The Washington PostDemocracy Dies in Darkness

Jeff Goldblum’s a movie star, jazz pianist and an inescapable meme. What’s behind his enduring appeal?

An art installation of actor Jeff Goldblum is displayed in London in July 2018 in honor of the 25th anniversary of the film “Jurassic Park,” in which he played a mathematician. (John Phillips/Getty Images)
Placeholder while article actions load

This article is adapted from “Because He’s Jeff Goldblum: The Movies, Memes, and Meaning of Hollywood’s Most Enigmatic Actor” by Travis M. Andrews, which will be published on May 4 by Plume, an imprint of the Penguin Publishing Group.

The sun dipped slowly into the river Thames in the late afternoon of July 19, 2018. It was one of those perfect midsummer days, in which the sky was bluer than Frank Sinatra’s eyes and the air was as still as a wax museum, while the sun languidly set over the water in a glorious display. This serenity is usually what draws all the late-afternoon joggers, dog-walkers, and picnicking new lovers to Potters Fields Park. But that night, the sunset might as well have been an afternoon screening of the movie “Cats,” because no one bothered to so much as offer it a cursory glance.

Instead, everyone’s eyes were locked on an art installation recently erected in the grass, where it would remain towering over visitors for a week. The thing was massive, the size of Paul Bunyan, if Bunyan were (a) a real person and (b) slightly better dressed. More than one onlooker’s sexuality was called into question, as were a few relationship choices. It’s frankly incredible the joggers didn’t run into each other. How many glasses of wine overflowed as an idle hand kept pouring while its connected pair of distracted eyes was locked on the chiseled map that made up the statue’s abs?

Some young folks only slightly recognized the figure, but anyone who came of age in the 1990s knew immediately what delicious flesh they beheld: that of Dr. Ian Malcolm, i.e., Jeff Goldblum’s sexy, dino-doubting mathematician from “Jurassic Park.” Here, as in the movie, his shirt hung open as he reclined on one cocked arm like a swimsuit model from the 1960s, staring out into the great unknown, even though his leg had just been mauled by a Tyrannosaurus rex.

So, naturally, everyone did what everyone does in the face of spectacle these days: they whipped out their phones and took awkwardly framed photos of that statue while thinking of clever quips to write on Instagram and trying to find the proper hashtag.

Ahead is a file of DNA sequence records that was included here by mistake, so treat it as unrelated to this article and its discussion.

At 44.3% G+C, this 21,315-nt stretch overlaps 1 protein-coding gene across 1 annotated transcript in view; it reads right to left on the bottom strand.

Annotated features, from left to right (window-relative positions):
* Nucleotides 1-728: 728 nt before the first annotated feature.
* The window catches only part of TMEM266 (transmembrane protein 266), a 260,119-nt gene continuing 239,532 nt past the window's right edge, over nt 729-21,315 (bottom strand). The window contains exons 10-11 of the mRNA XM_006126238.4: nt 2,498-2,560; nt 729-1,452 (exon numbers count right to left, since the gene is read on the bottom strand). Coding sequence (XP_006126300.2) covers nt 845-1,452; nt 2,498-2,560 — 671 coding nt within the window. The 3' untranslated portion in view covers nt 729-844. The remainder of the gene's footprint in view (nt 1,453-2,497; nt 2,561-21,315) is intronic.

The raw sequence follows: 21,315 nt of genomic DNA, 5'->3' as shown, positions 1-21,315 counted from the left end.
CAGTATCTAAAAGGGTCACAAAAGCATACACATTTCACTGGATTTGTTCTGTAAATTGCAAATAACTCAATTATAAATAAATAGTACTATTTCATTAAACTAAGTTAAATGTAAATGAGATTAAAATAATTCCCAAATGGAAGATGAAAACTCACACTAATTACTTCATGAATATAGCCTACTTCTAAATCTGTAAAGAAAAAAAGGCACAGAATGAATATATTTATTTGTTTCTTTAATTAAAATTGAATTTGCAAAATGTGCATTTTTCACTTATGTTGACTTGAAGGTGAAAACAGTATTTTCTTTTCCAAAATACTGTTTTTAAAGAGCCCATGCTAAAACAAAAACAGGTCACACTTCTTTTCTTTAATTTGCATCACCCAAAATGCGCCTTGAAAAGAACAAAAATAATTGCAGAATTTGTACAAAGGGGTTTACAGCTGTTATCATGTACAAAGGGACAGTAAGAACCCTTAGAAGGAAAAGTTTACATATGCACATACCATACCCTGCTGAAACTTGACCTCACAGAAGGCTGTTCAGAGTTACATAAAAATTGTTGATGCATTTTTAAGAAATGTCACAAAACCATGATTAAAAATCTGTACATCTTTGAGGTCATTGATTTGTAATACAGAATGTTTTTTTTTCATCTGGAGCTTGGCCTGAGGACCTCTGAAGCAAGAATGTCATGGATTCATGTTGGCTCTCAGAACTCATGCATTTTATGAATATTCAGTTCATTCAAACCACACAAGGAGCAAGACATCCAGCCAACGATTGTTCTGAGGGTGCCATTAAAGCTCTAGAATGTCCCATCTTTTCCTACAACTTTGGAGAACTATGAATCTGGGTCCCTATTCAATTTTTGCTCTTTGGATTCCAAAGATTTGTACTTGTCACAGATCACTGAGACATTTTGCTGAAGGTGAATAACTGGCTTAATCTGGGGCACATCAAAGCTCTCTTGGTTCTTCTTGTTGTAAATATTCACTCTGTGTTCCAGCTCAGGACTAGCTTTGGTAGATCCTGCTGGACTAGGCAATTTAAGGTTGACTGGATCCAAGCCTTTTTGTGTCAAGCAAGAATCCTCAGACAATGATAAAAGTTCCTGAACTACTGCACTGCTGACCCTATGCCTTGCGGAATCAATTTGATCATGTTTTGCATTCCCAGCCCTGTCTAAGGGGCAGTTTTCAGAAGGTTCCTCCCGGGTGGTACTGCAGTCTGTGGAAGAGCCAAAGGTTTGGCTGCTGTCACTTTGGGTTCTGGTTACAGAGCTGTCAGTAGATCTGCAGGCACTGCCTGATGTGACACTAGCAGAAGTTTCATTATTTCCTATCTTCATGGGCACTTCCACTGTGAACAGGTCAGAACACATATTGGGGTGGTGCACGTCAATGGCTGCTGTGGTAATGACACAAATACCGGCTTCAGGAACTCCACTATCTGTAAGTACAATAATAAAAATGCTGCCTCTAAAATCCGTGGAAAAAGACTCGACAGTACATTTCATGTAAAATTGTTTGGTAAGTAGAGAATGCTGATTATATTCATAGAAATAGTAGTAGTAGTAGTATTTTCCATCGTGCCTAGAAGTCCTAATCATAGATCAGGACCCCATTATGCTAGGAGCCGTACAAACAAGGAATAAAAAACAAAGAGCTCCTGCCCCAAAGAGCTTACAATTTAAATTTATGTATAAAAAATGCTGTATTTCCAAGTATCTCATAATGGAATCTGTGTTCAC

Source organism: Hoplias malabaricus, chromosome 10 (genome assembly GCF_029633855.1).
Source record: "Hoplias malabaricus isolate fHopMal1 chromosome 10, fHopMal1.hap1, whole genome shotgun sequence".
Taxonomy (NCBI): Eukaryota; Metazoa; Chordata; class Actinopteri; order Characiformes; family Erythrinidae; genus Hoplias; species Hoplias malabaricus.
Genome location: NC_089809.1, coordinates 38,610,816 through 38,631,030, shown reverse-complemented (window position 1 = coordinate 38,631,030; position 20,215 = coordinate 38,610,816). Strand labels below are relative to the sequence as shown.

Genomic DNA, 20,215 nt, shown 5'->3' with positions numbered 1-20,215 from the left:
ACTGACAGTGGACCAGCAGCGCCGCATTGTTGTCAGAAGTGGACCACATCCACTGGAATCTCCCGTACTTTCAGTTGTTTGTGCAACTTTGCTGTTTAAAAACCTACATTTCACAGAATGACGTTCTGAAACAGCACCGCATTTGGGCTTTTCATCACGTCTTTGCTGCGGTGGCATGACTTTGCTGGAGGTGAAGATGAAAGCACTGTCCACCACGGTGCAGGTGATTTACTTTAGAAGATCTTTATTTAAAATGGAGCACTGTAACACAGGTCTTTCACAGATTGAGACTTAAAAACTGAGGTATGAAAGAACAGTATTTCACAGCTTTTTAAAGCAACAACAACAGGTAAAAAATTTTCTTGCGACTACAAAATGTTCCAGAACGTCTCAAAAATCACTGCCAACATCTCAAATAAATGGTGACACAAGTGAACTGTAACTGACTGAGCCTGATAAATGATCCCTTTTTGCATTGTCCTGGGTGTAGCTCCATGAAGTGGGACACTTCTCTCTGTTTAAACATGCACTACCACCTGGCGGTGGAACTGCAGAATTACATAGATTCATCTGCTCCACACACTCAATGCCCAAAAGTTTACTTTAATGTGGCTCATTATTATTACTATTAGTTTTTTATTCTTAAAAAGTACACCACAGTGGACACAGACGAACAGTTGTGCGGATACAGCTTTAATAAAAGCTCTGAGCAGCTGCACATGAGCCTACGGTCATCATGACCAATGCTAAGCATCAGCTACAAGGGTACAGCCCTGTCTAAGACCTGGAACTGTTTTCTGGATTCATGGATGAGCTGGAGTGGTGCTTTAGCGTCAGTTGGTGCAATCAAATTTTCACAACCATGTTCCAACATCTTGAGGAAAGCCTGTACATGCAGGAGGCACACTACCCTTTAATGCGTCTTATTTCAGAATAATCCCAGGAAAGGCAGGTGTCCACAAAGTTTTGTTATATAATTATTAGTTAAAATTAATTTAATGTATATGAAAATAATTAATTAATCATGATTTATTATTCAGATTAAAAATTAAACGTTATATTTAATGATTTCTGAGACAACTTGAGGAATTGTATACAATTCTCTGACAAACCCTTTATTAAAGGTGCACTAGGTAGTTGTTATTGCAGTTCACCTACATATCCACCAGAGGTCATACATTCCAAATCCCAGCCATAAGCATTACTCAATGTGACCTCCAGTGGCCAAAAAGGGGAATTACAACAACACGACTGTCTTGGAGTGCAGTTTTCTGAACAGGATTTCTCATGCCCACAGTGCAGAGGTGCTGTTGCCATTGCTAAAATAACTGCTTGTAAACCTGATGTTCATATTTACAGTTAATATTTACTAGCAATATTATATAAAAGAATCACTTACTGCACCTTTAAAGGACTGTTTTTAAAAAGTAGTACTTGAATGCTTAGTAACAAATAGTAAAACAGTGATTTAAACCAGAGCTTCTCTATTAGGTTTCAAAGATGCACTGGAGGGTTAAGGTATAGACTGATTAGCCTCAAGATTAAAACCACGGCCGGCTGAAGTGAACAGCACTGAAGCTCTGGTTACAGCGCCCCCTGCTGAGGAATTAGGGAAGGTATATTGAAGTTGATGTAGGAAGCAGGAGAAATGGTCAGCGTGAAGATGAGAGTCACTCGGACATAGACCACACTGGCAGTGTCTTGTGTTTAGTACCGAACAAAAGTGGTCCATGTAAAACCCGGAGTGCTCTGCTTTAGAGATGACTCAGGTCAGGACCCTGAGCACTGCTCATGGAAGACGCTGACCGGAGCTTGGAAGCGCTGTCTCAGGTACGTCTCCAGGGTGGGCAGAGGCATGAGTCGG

There was a certain irony to the statue. After all, in “Jurassic Park,” his character famously decries the idea of bringing back dinosaurs, believing that something could go terribly wrong. And here he lay, two decades later, looking perfectly preserved, the size of a dino himself.

“This monstrously large Jeff Goldblum is how I like to imagine the man himself in his true form,” Helen McClory, who wrote a slim volume of flash fiction about our man called “The Goldblum Variations,” told CNN at the time. “Or how he would have appeared in the age of megafauna.”

“Life doesn’t have nearly enough large statues of men as sex symbols, so it redressed the balance a little,” she later told me. “I never got to see it in person, which is sad. I hope it’s touring about and I might get to, one of these days.”

Unfortunately, the statue was coming down on July 26, and Goldblum was busy recording a jazz album in the United States, so he didn’t get to see it in person.

Months later, while promoting said jazz album, Goldblum appeared on “The Graham Norton Show” alongside Jamie Lee Curtis.

“I didn’t know it was going up. I found out the day it went up,” Goldblum told Norton, still visibly excited by the absurdity — which has been something of his lifeblood over the decades.

Norton responded that there was a surprise in store for the actor and walked across the stage to what appeared to be an end table draped with a dark cloth, which the host quickly whipped off. Goldblum’s jaw fell open when he saw what sat beneath: his own noggin, only much, much, much larger, now removed from its body, which had recently sprawled out before London’s Tower Bridge.

Norton picked up the statue’s head, and he began wobbling under its weight like a cartoon character. Goldblum jumped out of his seat and was quickly replaced with the head.

“Look at that thing!” he exclaimed. “Look at that thing. Oh, my golly.”

“You can post it on Facebook,” Curtis gleefully interjected.